THE PEACE-LEAGUE BARRAGE In the Senate it's the league of fulmina timis. — Newark News. Berlin press looks up the League with dis favor, which is some recommendation.— "Wall Street Journal. The world is in a fair way to get together and abolish war, if the United States Senate docs no tstop it. —Chicago Daily News. Let the League of Nations start out, some how ; it can also accumulate eighteen amend ments if needed. —St. Louis Globe-Democrat. Some of the speeches against the League of Nations indicate high-muzzle velocity, but they turn out to be duds.—Manchester Union. When Borah refused to attend the din ner-party he showed that he wished to avoid entangling alliances. — Knoxville Journal and Tribune. If the League of Nations can not prevent war, it can at least guarantee that those in sisting on war will get all they want. —Dcs Moines Register. Senator Borah seemingly would copy everything from the Farewell Address ex cept the farewell. —Newark News. The League of Nations may be ...

Publication Title: Cayton's Weekly
Source: Chronicling America [US Library of Congress]
Country/State of Publication: Washington, United States
Page 1 [Newspaper Page] — Cayton's weekly. — 29 March 1919

J@OMZch&^zi&6&( PRICE FIVE CENTS CAYTON'S WEEKLY Published every Saturday at Seattle, Washington. U. S. A. In the interest of equal rights and equal Justice to all men and for "all men up." A publication of general information, but in the main voicing the sentiments of the Colored Citizens. , Subscription $2 per year in advance. Special rates made to clubs and societies. HORACE ROSCOE CAYTON. .Editor and Publisher Entred as second class matter, August 18, 1916, at the post office at Seattle, Wash., under the Act of March 3rd, 1916. TE TEPiroiTlJ! BEACON 1910 Office 303 22nd Aye. South GO TO THE FRONT Who would be free must himself strike the first blow and self preservation is the first law of nature. The above thoughts have been inspired from reading an article written by Roscoe Simmons and a para graphs therein reads as follows: "Say, I complained, to the most famous American correspondent in France, why was it that you suppressed all the heroics of the Amer ican Negro...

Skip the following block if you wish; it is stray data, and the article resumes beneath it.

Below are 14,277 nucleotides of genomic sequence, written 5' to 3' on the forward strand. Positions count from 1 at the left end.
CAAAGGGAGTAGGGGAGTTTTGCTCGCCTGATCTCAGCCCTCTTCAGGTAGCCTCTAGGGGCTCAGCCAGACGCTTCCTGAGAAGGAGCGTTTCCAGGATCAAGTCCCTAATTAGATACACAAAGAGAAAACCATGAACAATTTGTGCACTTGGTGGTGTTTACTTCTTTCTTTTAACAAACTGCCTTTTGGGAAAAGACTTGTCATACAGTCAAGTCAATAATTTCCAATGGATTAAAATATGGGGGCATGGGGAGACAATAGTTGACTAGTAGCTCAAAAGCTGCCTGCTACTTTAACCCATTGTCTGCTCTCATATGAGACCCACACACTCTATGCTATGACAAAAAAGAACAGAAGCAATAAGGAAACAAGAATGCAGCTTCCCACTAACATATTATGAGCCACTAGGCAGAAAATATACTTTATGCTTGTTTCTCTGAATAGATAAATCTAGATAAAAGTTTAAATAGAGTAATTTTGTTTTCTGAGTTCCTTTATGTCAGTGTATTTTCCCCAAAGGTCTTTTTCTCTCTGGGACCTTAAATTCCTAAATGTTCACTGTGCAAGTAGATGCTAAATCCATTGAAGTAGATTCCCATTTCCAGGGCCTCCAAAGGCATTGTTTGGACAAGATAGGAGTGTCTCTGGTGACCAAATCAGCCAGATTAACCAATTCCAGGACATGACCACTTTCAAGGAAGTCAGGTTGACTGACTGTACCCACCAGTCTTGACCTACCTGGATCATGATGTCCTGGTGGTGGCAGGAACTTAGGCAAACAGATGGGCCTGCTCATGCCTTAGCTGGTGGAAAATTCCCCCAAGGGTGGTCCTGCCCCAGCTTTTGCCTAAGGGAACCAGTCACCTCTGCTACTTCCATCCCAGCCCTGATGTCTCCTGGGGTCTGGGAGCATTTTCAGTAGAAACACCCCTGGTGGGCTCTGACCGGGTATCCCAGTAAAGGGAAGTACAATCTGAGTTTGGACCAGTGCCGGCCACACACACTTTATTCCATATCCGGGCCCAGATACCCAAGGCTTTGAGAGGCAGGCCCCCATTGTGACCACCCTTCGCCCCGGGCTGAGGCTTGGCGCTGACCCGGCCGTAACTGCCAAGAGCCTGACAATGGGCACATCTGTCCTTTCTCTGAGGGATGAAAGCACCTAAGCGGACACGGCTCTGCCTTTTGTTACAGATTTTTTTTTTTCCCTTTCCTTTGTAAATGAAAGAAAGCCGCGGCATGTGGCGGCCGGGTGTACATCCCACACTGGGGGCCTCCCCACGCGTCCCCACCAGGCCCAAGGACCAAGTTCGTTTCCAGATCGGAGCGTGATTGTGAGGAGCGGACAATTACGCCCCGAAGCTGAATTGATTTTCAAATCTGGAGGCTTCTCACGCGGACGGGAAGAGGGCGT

Publication Title: Cayton's Weekly
Source: Chronicling America [US Library of Congress]
Country/State of Publication: Washington, United States
Page 2 [Newspaper Page] — Cayton's weekly. — 29 March 1919

The Lane in Seattle has no turn claims Mayor Hanson. It at least has no turn in Hanson's direction. The daily papers did not quite make a heroine of Uuth (iarrison, but they did their "damdest." March may not bo going out like a lion, but she has much the appearance of a polar bear. Germany says she will fight again be fore she will cede a foot of territory to Prance. Germany has shot off her mouth before. All Europe is shot to pieces just now and it occui's to us that the fighting has just be tniii. Another thought also occurs to us in this connection and it is Uncle Sam is bringing the boys home entirely too soon. If Tom Murphine does not build for him self a political machine in Seattle that will make the shades of the lamented Leigh llmil set up and take notice then we miss our guess. Down South the Democrats pull off some paw political stunts to get their men in, but none quite so raw as the one pulled off by the Standard Oil bunch at Butte one day this week. Either W. E. Mitch...

Publication Title: Cayton's Weekly
Source: Chronicling America [US Library of Congress]
Country/State of Publication: Washington, United States
Page 3 [Newspaper Page] — Cayton's weekly. — 29 March 1919